||[Sunday 22nd January 2006 at 12:35 am]
So there's an interesting little debate going on on a certain forum I frequent.
The gist of it is that member A was banned from the community-run listservers (the official ones having gone 404 a long time ago) for crashing servers. He was originally banned for one month, but that got extended for various reasons to 2 months. The ban officially expired on 30th November last year (2005).
Members B and C run a listserver each. Member C unbanned member A a while back, as per the original agreement. Member B has not, and has expressed no desire to ever do so. There is possible circumstancial evidence of member A continuing to crash servers, however nothing is currently known for certain (and there is also less circumstancial evidence of it being another member).
Given that, who out of members B and C is taking the correct action?
Hmm, interesting question. As one who has maintained community servers in the past, I would have to say that B is taking the 'correct' action. Past evidence states that A was causing trouble, and there is evidence to suggest she/he may still be doing so. Until and unless anything comes out to prove that someone else is causing it, and if listservers continue to mysteriously fall over, he/she should remain banned in my opinion.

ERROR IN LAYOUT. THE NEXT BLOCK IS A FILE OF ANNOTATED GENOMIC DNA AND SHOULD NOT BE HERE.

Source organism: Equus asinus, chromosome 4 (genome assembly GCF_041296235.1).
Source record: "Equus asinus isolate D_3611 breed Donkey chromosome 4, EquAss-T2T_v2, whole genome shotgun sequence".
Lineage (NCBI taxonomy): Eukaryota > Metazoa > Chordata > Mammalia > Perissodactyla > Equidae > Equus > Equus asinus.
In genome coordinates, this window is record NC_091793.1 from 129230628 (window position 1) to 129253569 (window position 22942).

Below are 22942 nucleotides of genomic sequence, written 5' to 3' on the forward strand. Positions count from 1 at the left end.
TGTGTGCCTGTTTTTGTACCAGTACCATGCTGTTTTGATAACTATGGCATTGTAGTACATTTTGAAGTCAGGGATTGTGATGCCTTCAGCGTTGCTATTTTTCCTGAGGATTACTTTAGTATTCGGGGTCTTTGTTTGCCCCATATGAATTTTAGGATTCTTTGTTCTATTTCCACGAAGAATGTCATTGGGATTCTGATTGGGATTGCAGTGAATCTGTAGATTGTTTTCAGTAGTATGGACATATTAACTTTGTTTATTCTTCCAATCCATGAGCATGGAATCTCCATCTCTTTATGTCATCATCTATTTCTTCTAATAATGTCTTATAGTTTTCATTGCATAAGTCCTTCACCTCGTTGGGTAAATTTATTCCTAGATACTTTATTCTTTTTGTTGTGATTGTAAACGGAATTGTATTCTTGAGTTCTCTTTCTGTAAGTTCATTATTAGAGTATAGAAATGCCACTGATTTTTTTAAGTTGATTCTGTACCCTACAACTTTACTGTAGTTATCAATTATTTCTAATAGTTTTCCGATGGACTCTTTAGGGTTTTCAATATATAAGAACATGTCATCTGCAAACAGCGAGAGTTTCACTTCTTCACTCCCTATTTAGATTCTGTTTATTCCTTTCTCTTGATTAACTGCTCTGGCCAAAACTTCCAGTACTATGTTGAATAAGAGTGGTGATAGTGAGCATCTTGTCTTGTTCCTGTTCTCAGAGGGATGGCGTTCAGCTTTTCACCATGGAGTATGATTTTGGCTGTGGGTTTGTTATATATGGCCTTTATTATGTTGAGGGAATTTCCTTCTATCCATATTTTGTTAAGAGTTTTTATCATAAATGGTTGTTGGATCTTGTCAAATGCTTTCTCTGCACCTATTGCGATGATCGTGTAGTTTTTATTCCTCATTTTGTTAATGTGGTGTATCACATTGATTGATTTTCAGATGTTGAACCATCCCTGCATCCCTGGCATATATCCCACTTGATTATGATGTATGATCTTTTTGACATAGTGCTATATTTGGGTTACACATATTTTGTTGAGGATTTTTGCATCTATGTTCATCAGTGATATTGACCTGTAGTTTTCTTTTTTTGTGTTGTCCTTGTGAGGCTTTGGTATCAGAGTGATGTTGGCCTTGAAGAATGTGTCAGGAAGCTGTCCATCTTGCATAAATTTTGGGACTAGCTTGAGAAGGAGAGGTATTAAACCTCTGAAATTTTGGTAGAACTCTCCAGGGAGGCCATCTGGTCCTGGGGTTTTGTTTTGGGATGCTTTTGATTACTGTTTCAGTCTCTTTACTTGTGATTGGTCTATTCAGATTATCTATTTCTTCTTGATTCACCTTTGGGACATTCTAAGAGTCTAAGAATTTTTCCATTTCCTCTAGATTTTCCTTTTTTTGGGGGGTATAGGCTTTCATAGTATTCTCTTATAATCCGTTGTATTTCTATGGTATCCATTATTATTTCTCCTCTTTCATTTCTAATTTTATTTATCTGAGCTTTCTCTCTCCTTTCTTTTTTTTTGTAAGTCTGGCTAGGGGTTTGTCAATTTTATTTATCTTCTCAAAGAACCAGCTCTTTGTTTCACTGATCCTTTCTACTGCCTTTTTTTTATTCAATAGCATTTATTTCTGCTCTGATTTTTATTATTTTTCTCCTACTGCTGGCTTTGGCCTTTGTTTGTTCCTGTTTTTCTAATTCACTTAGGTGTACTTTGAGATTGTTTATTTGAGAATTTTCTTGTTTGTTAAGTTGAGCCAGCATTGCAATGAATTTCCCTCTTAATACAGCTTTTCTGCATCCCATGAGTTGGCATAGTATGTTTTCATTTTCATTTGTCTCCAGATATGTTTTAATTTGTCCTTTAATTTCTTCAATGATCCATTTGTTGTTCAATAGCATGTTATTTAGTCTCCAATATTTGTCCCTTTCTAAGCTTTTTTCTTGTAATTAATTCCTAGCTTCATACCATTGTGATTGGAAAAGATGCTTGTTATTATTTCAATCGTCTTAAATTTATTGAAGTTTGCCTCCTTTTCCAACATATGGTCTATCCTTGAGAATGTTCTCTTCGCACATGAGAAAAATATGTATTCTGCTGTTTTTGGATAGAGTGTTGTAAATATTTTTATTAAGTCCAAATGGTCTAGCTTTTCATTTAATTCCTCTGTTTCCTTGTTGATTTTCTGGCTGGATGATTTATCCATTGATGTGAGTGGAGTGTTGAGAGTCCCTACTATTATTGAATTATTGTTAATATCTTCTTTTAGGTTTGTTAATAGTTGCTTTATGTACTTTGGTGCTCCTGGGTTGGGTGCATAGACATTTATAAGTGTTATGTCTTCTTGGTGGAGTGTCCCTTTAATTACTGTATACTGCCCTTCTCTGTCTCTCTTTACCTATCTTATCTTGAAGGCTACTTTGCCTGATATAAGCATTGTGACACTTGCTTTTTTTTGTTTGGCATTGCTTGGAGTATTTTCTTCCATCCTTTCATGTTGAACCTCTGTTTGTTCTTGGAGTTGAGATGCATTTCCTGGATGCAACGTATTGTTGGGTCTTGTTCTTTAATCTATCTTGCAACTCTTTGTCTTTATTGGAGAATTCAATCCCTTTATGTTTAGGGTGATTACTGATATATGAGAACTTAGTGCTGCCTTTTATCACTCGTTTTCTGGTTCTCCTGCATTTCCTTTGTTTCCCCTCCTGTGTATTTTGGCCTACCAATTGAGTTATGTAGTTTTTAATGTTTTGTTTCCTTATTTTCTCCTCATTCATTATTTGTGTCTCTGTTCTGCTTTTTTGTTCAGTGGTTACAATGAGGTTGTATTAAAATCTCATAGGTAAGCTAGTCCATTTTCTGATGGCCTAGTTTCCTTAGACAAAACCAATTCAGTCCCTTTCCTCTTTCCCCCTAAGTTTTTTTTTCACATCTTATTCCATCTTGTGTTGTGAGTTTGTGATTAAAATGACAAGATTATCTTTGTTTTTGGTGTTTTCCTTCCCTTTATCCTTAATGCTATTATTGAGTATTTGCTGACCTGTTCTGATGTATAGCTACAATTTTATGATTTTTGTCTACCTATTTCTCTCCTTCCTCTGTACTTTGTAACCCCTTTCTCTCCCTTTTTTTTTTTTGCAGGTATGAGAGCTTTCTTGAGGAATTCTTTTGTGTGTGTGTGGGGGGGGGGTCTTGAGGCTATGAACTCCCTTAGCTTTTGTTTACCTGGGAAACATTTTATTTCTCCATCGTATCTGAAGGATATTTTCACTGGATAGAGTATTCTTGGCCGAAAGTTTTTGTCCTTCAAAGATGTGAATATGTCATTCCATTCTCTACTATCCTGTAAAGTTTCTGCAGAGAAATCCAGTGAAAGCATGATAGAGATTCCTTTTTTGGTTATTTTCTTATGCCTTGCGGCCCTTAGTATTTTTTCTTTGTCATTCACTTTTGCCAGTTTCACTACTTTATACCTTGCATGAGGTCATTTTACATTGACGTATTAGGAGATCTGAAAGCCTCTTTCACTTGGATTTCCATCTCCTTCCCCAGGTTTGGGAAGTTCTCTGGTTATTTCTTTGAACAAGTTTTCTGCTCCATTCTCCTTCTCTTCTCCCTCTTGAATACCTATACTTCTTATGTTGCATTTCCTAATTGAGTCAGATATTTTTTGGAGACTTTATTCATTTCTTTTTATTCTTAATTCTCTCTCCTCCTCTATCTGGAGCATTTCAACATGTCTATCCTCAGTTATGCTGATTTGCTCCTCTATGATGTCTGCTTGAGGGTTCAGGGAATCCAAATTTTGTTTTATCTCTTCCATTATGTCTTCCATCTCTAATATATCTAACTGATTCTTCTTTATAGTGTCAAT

That said, of course, I'm notorious for my paranoia when it comes to system security and stability.
Sunday 22nd January 2006 at 1:37 am (UTC)
Good point, although not my personal view. Personally I think given what has been said publicly by the admins (which is nothing since the original statement) C is correct. Then again, maybe I'm not paranoid enough.
(oh, and the attacks are on the game servers, not the listservers).
What appears to have happened is a complete breakdown in communication (communication between the listserver admins and the community, and communication among the listserver admins). Currently, B is taking the stance that C is not co-operating and so he may be 'forced' to de-peer with C (which would cause all sorts of fun problems, given the mixture of listserver settings in use). I would probably be happy with a continued ban, as long as there was actual communication about it (and it was suitably justified).
I'll ignore the uselessless of an IP ban against getting server lists when there exist multiple independent web interfaces (along with official ways to embed said interface into a php script or similar), and where the attack involves UDP.